Dr. Ben Carson, author of Gifted Hands - The Ben Carson Story, writes that "Success is determined not by whether or not you face obstacles, but by your reaction to them. And if you look at these obstacles as a containing fence, they become your excuse for failure. If you look at them as a hurdle, each one strengthens you for the next.”
To achieve in the workplace you must continue to meet your employer's or your customer's expectations in four areas:
1. Performance - find ways, large and small, to inspire those around you as well as to be a champion at your job.
2. Trust - every action you take should deepen your employer's reliance on you.
3. Consistency - be aself-starter, someone who understands the mission and knows what to do every second of every day.
4. Deliver peace of mind - be great at 1, 2 and 3.
The great actor, writer, comedian and musician, Steve Martin, when asked how to achieve in Hollywood, said, "Be so good that they can't ignore you." That's what an inspired performance is all about. Learn as much as you can about your job, expand your knowledge, become a leader by setting a good example and make yourself invaluable.
Prove that you can be trusted by silently communicating your core. Your employers and your customers will watch you carefully, just as you observe them, and they will determine by your actions whether you will earn their trust. Outfluence coined the term "Constant Messaging" which references the fact that everything we do sends a message to anyone within our sphere of influence. Learning to control your message while also being aware of the incoming messages of others is at the foundation of trust.
How can we consistently demonstrate our commitment to mission? Let's look at it from the perspective of an employer evaluating the value of a prospective employee. In my book Outfluence, the Better Way to Influence, I describe how NBA scouts assess a college player's assets. Here's what I wrote: NBA scouts have an interesting method of assessing a player’s assets. They ask five questions about a college basketball prospect:
1. Does he have a weapon? For example, the “sky hook” that Kareem Abdul Jabbar had in his day.
2. Does he have a position? Can he play either guard, center, or forward so well as to leave no doubt as to what position he should play?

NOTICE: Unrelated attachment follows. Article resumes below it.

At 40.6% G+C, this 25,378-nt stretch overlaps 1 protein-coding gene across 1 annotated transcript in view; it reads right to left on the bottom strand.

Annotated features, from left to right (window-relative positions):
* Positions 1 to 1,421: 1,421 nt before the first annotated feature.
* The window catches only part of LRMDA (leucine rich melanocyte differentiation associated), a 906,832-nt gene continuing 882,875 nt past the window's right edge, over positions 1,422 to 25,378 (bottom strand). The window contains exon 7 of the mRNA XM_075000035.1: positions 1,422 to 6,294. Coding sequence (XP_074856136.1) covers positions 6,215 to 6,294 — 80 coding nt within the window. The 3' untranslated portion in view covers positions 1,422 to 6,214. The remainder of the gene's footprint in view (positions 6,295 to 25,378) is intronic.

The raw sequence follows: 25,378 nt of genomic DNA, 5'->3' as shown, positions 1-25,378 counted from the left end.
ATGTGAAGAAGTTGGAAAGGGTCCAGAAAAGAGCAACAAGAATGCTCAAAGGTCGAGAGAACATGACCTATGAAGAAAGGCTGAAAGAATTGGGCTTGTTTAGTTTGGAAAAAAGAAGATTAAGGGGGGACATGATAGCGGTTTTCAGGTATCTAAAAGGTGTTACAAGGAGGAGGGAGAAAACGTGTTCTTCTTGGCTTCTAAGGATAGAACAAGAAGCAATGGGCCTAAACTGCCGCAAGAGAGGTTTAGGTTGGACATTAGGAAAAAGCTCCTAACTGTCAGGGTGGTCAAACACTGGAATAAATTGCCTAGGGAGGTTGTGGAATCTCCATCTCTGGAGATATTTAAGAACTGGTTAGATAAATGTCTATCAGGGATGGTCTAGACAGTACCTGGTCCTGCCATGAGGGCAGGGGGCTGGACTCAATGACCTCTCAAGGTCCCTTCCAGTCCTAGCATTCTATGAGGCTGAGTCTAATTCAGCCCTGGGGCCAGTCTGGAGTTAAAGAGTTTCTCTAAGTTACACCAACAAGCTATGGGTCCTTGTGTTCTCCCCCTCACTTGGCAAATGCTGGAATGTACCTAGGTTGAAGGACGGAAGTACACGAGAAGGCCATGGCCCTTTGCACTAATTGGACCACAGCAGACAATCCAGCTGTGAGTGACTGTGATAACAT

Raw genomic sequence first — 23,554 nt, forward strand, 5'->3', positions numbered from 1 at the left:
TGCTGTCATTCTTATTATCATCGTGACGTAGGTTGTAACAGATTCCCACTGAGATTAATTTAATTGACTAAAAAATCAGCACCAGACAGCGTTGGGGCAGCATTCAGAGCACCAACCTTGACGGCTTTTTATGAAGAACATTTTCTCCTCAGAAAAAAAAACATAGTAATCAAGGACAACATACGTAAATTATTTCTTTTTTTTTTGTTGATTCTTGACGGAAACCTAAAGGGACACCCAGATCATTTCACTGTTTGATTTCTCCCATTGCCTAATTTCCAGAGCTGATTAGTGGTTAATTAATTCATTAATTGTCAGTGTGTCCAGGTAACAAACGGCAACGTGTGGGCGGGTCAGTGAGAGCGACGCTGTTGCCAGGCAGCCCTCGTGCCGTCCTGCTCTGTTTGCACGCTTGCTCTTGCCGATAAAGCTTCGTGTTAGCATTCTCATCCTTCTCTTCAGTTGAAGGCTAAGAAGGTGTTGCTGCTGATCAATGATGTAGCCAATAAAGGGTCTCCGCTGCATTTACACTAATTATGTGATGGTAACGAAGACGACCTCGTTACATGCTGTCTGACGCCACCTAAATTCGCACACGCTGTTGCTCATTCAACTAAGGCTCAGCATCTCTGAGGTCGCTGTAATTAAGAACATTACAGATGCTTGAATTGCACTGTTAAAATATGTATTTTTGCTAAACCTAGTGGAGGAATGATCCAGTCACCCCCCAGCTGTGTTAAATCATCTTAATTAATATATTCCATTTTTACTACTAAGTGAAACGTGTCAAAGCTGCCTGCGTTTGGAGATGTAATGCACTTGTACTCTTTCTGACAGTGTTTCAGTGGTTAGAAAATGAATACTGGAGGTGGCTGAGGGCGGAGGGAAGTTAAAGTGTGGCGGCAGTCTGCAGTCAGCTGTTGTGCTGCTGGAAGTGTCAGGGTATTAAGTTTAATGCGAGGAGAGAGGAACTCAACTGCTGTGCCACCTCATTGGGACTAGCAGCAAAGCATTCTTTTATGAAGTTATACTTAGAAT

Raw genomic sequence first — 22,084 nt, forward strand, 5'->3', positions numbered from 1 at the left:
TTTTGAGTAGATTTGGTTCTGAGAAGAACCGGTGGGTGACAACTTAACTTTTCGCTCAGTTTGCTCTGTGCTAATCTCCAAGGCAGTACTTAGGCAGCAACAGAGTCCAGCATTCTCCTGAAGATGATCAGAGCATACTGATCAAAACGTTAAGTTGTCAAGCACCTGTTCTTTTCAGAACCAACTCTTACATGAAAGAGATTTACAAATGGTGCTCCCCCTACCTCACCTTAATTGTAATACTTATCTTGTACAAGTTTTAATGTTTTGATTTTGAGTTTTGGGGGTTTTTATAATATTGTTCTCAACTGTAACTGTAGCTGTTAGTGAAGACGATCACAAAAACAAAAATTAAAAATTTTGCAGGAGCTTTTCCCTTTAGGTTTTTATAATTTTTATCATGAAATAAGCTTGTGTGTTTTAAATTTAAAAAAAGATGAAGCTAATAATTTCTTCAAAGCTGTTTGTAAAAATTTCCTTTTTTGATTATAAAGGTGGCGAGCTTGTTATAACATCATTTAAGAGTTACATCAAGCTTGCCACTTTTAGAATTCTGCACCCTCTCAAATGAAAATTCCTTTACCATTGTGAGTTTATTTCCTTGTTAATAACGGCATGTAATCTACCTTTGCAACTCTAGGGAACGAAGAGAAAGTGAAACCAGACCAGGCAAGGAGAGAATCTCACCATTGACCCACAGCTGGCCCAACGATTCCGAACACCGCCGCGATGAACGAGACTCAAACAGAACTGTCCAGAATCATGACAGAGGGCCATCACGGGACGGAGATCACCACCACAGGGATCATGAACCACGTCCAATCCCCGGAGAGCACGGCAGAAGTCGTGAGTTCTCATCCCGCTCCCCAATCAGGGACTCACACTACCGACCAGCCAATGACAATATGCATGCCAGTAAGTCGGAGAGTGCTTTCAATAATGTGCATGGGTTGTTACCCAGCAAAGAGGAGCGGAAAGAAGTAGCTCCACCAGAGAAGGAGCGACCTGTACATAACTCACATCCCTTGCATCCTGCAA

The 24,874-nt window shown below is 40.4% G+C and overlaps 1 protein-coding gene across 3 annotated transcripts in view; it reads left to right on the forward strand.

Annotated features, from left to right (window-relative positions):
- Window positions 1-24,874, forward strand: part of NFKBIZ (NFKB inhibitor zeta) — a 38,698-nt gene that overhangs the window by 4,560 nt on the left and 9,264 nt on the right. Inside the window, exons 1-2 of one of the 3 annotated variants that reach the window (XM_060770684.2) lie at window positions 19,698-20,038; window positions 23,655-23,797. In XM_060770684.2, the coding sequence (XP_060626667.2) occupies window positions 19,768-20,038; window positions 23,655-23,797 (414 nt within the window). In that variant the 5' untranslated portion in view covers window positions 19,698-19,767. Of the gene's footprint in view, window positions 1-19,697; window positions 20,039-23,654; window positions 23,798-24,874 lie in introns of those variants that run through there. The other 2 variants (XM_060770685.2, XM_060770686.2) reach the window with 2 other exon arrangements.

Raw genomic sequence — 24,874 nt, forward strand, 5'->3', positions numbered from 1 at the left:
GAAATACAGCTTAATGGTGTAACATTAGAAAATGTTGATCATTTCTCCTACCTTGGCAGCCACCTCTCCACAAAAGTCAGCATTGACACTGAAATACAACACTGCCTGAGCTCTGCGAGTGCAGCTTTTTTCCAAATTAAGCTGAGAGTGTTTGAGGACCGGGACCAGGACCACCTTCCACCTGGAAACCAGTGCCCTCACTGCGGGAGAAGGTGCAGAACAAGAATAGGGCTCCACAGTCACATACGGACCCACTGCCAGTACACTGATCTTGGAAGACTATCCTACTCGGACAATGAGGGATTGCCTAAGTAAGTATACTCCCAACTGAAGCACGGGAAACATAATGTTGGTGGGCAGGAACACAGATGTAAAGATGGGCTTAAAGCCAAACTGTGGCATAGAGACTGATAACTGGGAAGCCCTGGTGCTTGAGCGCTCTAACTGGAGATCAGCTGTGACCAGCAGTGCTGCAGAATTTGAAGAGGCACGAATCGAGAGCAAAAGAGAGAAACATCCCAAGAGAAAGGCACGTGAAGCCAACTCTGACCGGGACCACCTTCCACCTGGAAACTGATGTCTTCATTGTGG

3. Can he get his own look? In other words, can he work the court in order to get a shot at the basket from his highest percentage spot on the floor?
4. Can he defend his position? A player has to move his feet quickly in order to stay in front of his opponent and keep him from scoring, or at least to make it difficult for him to score. It takes commitment to play good defense.
5. Does he “get it”? Can he lead? Does he have a work ethic? Is he responsible? Will he be a team player?
You can make the same assessment about yourself. A prospective employer will want to know the same things about you that the basketball scout wants to know about a player. When making your personal assessment here are a few basic questions you will want to address:
1. Do you have a weapon? What makes you nearly impossible to replace?
2. Do you have a position? What’s your specialty?
3. Can you get your own look? Are you self-sufficient? Are you a self-starter?
4. Can you defend your position? Do you know your stuff? Can you express yourself?
5. Do you “get it”? Are you a responsible individual? Are you a team player?
These five questions get right to the heart of the matter, don’t they? To begin your assessment, make an honest determination of your attributes. Next, evaluate the requirements of the position to which you aspire. Finally, formulate a plan to fill in any gaps between your current attributes and the requirements of that position.
Peace of mind is what every employer wants every employee to bring to his or her business. Peace of mind can only be delivered by an individual who has developed a strong set of personal ethics, a person who is confident, aware, educated and is able to communicate well in any circumstance. The Outfluence program You Are Here . . . Now What? teaches high school students how and why to develop those attributes. We teach them how to persist in pursuit of their goals and we teach them the skills needed to complete the pursuit.